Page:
From Gasoline to Biomass Fuel Using Non-food Crops
Years ago, a gasoline company advertised that their fuel would “put a tiger in your tank.” Drivers then were excited about harnessing that image of strength and stamina for speed and driving efficiency. Today’s drivers are equally as concerned about power and efficiency, but they also worry that fossil fuels are a finite supply and carry an environmental cost that could affect future generations. These are the same reasons that researchers at Notre Dame believe it’s time to harness the power of renewable energy sources to fuel vehicles — power that can be found in biomass (dried woody plant matter). For example, the heterogeneous catalysis research that Jason Hicks, assistant professor of chemical and biomolecular engineering, is conducting could lead to swapping that tiger for a “tree in the tank.” Trees are just one possible source for biomass that could be used to create a fuel that offers sustainability benefits with no loss in performance.
According to Hicks, having a sustainable, renewable source of fuel is essential to industry, transportation, and the American way of life. It also impacts national security by reducing dependence on foreign fuel sources. Typical choices for renewable energy — wind, solar power, and hydroelectric power — all have a role to play in the national energy portfolio, but they cannot be used to fuel a vehicle without first redesigning the engine. Biomass, on the other hand, can be made into a fuel that can propel a conventional car or truck — no redesign needed.
There is, however, work to be done to efficiently convert plant matter to fuel. Hicks says the effective conversion of plant matter to fuel depends upon being able to cleave the C-O bonds in biomass. This crucial step is a focus of his group. Hicks and his team are developing catalysts that are not only capable of selectively cleaving these bonds but are also “tunable” in that they can be designed to target other important biomass conversion reactions, garnering more out of each gallon of “fuel” created.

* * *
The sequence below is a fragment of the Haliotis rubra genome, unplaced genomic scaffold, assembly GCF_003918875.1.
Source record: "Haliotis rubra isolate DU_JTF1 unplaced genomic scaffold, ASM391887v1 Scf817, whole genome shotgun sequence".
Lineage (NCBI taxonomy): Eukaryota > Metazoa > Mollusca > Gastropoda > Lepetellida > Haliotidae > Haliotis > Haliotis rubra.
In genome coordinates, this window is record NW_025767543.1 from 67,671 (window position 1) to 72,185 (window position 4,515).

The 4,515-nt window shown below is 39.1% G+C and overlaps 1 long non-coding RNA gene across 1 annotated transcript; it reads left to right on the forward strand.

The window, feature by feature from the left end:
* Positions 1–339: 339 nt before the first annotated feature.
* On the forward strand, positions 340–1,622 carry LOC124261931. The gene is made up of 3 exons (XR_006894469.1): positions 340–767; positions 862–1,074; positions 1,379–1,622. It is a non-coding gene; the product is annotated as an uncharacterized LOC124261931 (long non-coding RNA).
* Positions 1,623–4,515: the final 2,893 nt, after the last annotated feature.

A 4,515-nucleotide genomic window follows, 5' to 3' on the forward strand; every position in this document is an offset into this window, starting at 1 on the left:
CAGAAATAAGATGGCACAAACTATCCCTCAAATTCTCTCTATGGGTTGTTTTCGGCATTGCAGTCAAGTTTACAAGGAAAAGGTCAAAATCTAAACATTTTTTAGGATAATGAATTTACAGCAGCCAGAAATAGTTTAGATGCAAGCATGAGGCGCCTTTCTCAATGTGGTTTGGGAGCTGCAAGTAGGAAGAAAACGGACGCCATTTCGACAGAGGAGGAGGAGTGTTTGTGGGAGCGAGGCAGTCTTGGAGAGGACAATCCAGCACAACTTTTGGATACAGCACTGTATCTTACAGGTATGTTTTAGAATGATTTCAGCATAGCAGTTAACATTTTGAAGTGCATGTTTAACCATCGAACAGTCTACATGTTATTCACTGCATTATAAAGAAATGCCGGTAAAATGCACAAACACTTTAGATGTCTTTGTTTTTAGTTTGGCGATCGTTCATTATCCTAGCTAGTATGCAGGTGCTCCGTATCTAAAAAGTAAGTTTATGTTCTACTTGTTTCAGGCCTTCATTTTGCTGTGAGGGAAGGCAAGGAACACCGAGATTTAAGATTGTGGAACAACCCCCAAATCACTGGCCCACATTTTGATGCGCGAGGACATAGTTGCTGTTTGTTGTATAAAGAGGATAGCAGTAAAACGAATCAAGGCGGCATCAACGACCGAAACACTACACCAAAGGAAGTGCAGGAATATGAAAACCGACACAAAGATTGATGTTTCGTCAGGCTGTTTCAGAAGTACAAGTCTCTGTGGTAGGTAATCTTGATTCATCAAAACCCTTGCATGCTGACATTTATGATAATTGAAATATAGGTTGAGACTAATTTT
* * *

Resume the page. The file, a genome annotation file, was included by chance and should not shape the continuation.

While corn based crops have been used in the past, Hicks and his group are concentrating on non-food related crops, fast-growing plants, such as grasses or trees, that could be cultivated on fallow lands unsuitable for food crops. Processing facilities would also need to be constructed in rural areas, close to where the plants are being grown; this construction could add jobs — in technical areas as well as in distribution and logistics — in addition to any new jobs in the agricultural sector. It is a small step toward the production of cleaner, sustainable energy but one that uses readily available materials and engine designs, so it could likely be a quicker, more accessible switch … from gasoline to biomass fuel … in order to power vehicles for this and future generations.